This hamlet by the shore was inhabited by folks who depended largely on fishing for their subsistence. Two miles inland was a more strictly farming community which I one day visited. On the way to it I met several men leading panniered ponies. They were going to Portree to get goods brought by the steamer and carry them back into the country. I followed a narrow road that wound along over the moors. This road had been made only about a year. Previously there had been naught but a faintly marked path. The village to which I journeyed was a scattering of low, thatched huts, so earthy and rough they seemed much like boulders of rock sticking up through the soil. They were planted at random on the hillsides and in the hollows, and the distant view of the crofts, with the patchwork of their small fields, was rather attractive.

Resting on a Dyke

I went up an almost indistinguishable footway through a spongy bog to a house, where a woman was making a peatstack in the yard. She had been bringing the peats from one of the black cuttings on the moor, and her heavy creel lay near by on the ground. I looked in at the door of the woman's house, and saw a cow and a calf in the dusky interior of an apartment only separated from the family living-room by a wooden partition.

At the next house an old man, smoking a short pipe, and a barefoot woman were sitting talking on a dyke. They had not much command of any language save the Gaelic, but we managed to hold a broken conversation. Presently the woman invited me to have a glass of milk, and led the way to the house. The entrance was at the end, and admitted me first to the byre. The footing was not all it should be here, and the woman sprinkled down some heather to enable me to get safely across the mire to the kitchen beyond. The supply of light for this latter room all came from a tiny, grime-darkened window in the roof and from the distant outer door. It was like being in a cave, and for a time I could hardly see. The woman wiped clean a place on a settle for me to sit, washed a soiled glass, and went into a tiny closet of a bedroom and brought out a bowl of milk. The milk was rich but peaty, and, in the dirt and gloom of the surroundings, not very palatable.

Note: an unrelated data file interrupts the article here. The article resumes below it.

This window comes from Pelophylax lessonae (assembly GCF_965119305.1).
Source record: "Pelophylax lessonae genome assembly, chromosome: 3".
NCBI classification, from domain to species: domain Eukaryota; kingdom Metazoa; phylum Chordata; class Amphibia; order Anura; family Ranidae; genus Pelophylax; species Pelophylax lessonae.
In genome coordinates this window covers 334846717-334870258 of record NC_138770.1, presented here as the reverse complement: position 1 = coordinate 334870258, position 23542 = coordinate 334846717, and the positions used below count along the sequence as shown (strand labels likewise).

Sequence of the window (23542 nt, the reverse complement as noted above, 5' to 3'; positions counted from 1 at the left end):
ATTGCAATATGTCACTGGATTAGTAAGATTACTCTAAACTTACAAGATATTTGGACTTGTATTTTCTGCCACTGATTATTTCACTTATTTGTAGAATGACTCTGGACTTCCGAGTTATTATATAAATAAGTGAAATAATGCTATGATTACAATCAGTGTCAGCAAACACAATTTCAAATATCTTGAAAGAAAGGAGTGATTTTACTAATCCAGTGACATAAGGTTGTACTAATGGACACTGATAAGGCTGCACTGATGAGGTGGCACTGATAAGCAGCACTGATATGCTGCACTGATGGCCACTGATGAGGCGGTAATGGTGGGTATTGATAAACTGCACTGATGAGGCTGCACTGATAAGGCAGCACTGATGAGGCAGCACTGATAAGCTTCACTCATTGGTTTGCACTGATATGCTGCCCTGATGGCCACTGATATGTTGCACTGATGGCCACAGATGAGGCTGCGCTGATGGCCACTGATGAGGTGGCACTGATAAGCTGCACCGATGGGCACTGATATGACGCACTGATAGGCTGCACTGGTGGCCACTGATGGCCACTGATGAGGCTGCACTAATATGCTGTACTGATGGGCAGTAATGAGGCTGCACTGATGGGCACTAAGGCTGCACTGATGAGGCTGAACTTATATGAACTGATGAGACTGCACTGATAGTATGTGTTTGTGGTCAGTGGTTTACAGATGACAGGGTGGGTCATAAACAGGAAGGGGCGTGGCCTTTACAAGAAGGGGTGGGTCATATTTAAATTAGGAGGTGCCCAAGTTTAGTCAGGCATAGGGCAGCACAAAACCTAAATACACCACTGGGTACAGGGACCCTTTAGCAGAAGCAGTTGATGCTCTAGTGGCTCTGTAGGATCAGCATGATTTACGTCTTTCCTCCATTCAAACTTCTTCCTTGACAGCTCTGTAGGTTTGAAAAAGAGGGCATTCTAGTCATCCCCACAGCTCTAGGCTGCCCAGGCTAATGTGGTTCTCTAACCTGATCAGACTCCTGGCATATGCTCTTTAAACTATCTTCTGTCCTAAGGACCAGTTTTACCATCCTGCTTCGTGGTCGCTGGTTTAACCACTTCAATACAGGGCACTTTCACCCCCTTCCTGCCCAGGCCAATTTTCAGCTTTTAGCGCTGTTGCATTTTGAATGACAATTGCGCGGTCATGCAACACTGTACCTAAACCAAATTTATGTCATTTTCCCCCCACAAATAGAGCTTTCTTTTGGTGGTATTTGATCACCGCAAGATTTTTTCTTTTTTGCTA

The crofters are sadly handicapped by the poverty and forlornness of their environment, but they have marked natural capability, and many of the young people have in other lands achieved wealth and even greatness. One influence which helped in the past to sharpen the croft wits was what was known as the "caly," a sort of open meeting for argument, songs, and stories. The "caly" was held in the cottage living-rooms, one night at one house and another night at some other house. The men when they came in seated themselves in a circle about the fire. The chairman, who was always the man of the house, started the evening's entertainment by relating a story or experience, or by singing a song. Then each man in turn to the right would follow suit. In winter the merriment frequently continued all night. Patriotism and a martial sentiment were cultivated, and the participants acquired much useful information. But at length the ministers began to oppose the caly on the ground that there was too strong a tendency to tell profane stories, and now the caly is wholly extinct.

Of the future of the crofters I cannot say from what I saw and heard of them that it appears to hold much brightness. Nature itself in that remote and barren northern island is against them; yet the law has done something of late in alleviating their condition, and may do more. Perhaps the most hopeful sign is the tendency shown to improve their homes. They are abandoning their primeval fireplaces, and building chimneys, and some of the more aspiring have plastered their house-walls and replaced with slate the roofs of mouldering thatch. This has awakened a spirit of emulation, and many others will follow the example set them as soon as they can gather the means.

A Highland Cow